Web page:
Drapery Study. Lord Frederic Leighton (1830-1896). c. 1887. Black and white chalk on grey paper (LFC). 300 x 393 mm (11 13/16 x 15 1/2 inches). Signed lower right: "Study"; lower left: "Leighton studio stamp." One of five drapery studies for Captive Andromache. Provenance: Leighton studio collection until 1896; then Sir Edmund Gosse. Bought as Lot 2, Sotheby's, London, 15th July 2009. Captive Andromache was done between 1886−88 and is in Manchester City Art Galleries. [Click on image to enlarge it.]
Commentary by Paul Crowther
The significance of drapery in the history of art is well known. Aby Warburg linked it to "pathos formulae"—symbols that articulate primal feeling and which are transmissible across time. In his dissertation on Botticelli, for example, Warburg considers how the Quattrocento’s interest in Classical Antiquity, involved search for structures that allowed "the intensification of outward movement" (Warburg 89).
The expressive power of drapery can be approached, also, from a more philosophical direction. Drapery has an intrinsic fascination arising from its symbolic intervention on lived time. There are four aspects to this (which come together in a whole that is more than the sum of the parts).
First, everyday life is caught up in time, and organized around its demands. Drapery rendered through artistic representation, however, allows time to be contemplated in a heightened way. This [is] because well-rendered drapery declares itself as something which has gone through previous configurations to arrive at this one; and which is manifestly destined to reconfigure again, when its bearer or its setting act upon it. Through this, drapery exemplifies a dynamic living present.
Now, of course, the way the drapery reconfigures, is shaped by its bearer, or by the force exerted on it. But whilst this directs the change of shape, it does not entirely determine it. Drapery tends to hang loose, and even if it is tight, the exact distribution of its folds and creases as it reconfigures cannot entirely be predicted in the normal course of things. There is a freedom of disposition that is inherent to drapery.
Another important factor is the fact that drapery drapes. Something is covered by it. The character of what is draped may show itself to greater or lesser degrees, or remain a concealed enigma. And what is disclosed will often be just the general geometric outlines of the physical structure of what is beneath—the suggestion of spheres, cylinders, cones, cubes, or whatever, or, where relevant, the kind of light source that is behind the drapery. In this way, drapery suggests the formative spatial power of geometric structure and light effects.
Drapery carries, also, the suggestion of a skin. But unlike actual skin, it has the luxury of being removable and reconfigurable at will. It has a capacity for changing appearance that would—through its utility for survival, mating, or simply achieving a new appearance—be a wonderful thing to have. It offers the fantasy of metamorphosis.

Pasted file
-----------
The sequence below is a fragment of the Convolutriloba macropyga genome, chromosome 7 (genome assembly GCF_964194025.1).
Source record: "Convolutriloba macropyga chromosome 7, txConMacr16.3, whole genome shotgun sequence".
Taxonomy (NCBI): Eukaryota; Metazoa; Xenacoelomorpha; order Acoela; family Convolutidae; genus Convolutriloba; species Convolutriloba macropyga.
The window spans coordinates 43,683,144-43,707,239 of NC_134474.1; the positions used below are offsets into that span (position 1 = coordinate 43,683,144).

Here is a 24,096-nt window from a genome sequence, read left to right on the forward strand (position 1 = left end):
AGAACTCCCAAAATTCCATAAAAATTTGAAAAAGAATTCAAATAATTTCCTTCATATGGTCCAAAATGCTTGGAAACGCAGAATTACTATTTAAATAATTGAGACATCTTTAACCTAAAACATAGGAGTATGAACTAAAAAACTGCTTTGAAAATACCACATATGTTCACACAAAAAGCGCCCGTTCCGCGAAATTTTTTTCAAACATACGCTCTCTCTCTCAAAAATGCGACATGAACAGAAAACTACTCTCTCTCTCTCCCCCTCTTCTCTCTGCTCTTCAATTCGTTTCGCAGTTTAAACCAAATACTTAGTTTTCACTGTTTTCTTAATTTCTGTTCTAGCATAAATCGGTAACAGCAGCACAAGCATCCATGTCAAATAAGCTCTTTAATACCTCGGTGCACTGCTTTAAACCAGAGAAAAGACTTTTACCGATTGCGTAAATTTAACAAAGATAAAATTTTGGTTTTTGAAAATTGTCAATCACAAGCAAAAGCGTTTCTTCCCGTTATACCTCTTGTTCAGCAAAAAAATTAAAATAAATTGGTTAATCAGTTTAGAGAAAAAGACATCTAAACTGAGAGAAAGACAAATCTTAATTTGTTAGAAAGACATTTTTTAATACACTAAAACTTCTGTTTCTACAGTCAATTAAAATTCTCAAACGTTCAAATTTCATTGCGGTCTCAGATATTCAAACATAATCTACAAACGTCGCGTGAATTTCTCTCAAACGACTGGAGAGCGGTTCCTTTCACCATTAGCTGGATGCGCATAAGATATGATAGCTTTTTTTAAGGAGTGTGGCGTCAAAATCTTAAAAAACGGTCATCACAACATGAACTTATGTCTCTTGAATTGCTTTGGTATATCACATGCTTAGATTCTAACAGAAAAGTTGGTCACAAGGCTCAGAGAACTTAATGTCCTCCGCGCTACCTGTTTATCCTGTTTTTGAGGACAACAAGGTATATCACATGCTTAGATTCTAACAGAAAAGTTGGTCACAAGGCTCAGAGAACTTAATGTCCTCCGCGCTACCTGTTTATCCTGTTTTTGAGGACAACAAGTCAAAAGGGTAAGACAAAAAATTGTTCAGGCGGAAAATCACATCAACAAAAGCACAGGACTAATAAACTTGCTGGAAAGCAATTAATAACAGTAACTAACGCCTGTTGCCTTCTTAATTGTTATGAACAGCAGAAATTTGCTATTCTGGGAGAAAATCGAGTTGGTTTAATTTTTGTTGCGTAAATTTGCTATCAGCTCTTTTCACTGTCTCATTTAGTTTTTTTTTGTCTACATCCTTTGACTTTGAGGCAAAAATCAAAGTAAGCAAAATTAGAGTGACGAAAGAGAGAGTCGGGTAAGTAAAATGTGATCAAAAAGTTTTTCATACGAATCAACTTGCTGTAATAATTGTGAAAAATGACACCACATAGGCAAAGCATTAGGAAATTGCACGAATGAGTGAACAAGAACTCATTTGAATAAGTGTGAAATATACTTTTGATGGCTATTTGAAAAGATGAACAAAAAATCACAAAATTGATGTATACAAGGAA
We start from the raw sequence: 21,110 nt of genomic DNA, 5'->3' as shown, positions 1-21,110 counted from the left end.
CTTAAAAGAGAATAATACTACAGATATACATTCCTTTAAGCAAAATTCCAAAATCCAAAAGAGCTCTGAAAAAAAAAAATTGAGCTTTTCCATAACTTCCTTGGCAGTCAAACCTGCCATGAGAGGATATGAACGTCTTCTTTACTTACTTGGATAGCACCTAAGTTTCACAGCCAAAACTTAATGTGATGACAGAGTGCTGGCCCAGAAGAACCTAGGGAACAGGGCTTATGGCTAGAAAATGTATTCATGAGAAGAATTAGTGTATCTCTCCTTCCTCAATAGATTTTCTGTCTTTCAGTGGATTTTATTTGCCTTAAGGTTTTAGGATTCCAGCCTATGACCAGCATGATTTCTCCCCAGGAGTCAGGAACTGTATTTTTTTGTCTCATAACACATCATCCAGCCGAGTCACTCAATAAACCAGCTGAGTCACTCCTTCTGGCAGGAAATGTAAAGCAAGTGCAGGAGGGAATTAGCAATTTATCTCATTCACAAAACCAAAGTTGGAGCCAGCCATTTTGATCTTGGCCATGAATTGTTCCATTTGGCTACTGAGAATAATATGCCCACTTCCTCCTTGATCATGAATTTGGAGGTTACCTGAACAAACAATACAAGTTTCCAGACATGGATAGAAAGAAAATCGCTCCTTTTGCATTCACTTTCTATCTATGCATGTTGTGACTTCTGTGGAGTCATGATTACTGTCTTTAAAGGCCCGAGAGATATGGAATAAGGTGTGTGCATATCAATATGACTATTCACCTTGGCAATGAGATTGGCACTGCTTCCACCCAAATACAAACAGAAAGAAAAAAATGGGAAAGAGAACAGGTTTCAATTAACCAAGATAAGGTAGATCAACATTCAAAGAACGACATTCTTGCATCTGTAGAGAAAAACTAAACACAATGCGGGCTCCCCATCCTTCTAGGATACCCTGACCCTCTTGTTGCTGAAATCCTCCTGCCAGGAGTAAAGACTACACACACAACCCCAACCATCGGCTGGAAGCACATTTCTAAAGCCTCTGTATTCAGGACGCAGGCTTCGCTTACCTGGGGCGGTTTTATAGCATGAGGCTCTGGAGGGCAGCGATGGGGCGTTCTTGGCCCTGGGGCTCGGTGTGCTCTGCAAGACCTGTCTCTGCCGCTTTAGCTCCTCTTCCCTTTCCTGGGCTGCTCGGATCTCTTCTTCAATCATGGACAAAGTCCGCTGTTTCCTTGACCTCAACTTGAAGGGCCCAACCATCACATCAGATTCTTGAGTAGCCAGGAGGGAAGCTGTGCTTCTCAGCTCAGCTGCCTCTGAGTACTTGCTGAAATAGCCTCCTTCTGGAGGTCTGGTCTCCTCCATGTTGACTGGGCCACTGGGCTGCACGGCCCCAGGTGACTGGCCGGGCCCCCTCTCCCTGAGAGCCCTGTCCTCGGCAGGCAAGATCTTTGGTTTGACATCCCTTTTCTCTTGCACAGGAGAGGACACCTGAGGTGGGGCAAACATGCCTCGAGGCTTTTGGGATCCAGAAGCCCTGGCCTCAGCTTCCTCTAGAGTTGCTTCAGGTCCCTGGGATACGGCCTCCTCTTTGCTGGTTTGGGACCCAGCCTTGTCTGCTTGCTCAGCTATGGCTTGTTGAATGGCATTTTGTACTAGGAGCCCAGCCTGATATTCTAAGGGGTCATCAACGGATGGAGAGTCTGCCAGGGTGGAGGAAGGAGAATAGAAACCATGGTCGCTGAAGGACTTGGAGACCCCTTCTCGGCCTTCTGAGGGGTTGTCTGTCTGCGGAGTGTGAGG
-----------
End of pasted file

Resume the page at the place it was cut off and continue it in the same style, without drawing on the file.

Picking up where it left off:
There is a great deal more that could be said on the existential/aesthetic significance of drapery. For present purposes, it is enough to say that—if the art is good enough—the perception of artistic drapery is aesthetically pleasurable in a gently transcendent way. Through it, we contemplate a living present, with freedom in its configuration, and the suggestion of formative spatial power, and the fantasy of metamorphosis. Drapery allows mundane spatial locations and objects to appear differently—as symbols of transcendence
The Leighton studies are all significant in this respect (albeit some of them more than others). And here there is an extra dimension of meaning. For, insofar as the items of drapery are presented in isolation from their final compositional roles in Leighton's painting, this gives them an additional uncanny aspect. It is as though small irregular regions of space-content were coming to life...
You may use this image without prior permission for any scholarly or educational purpose as long as you (1) credit the Crowther-Oblak Collection of Victorian Art and and the National Gallery of Slovenia and the Moore Institute, National University of Ireland, Galway (2) and link your document to this URL in a web document or cite the Victorian Web in a print one.
Crowther, Paul. Awakening Beauty: The Crowther-Oblak Collection of Victorian Art. Exhibition catalogue. Ljubljana: National Gallery of Slovenia; Galway: Moore Institute, National University of Ireland, 2014. No. 79.
Warburg, Aby. The Renewal of Pagan Antiquity. San Diego: Getty Research Institute, 1999.
Last modified 14 December 2014